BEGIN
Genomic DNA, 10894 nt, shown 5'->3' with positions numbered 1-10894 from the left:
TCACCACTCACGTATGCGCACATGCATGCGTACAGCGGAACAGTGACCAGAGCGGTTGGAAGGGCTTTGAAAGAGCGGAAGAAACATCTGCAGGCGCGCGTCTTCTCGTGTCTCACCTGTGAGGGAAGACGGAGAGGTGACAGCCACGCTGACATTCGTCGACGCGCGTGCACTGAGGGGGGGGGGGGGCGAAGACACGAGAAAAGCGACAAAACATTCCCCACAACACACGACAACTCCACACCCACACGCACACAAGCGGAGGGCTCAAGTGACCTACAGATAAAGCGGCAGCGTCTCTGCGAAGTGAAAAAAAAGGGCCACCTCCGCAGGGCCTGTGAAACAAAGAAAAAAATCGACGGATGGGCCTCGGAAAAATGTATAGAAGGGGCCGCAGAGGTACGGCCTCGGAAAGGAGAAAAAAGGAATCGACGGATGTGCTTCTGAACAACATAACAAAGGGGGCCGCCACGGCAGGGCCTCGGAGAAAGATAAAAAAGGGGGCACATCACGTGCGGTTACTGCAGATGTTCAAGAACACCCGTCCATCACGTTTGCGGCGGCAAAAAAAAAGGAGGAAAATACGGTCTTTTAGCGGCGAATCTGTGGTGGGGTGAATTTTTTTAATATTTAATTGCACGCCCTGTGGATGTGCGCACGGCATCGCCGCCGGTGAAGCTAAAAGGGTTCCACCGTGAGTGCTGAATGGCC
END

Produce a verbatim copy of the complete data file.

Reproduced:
Genomic DNA, 10894 nt, shown 5'->3' with positions numbered 1-10894 from the left:
TCACCACTCACGTATGCGCACATGCATGCGTACAGCGGAACAGTGACCAGAGCGGTTGGAAGGGCTTTGAAAGAGCGGAAGAAACATCTGCAGGCGCGCGTCTTCTCGTGTCTCACCTGTGAGGGAAGACGGAGAGGTGACAGCCACGCTGACATTCGTCGACGCGCGTGCACTGAGGGGGGGGGGGGGCGAAGACACGAGAAAAGCGACAAAACATTCCCCACAACACACGACAACTCCACACCCACACGCACACAAGCGGAGGGCTCAAGTGACCTACAGATAAAGCGGCAGCGTCTCTGCGAAGTGAAAAAAAAGGGCCACCTCCGCAGGGCCTGTGAAACAAAGAAAAAAATCGACGGATGGGCCTCGGAAAAATGTATAGAAGGGGCCGCAGAGGTACGGCCTCGGAAAGGAGAAAAAAGGAATCGACGGATGTGCTTCTGAACAACATAACAAAGGGGGCCGCCACGGCAGGGCCTCGGAGAAAGATAAAAAAGGGGGCACATCACGTGCGGTTACTGCAGATGTTCAAGAACACCCGTCCATCACGTTTGCGGCGGCAAAAAAAAAGGAGGAAAATACGGTCTTTTAGCGGCGAATCTGTGGTGGGGTGAATTTTTTTAATATTTAATTGCACGCCCTGTGGATGTGCGCACGGCATCGCCGCCGGTGAAGCTAAAAGGGTTCCACCGTGAGTGCTGAATGGCC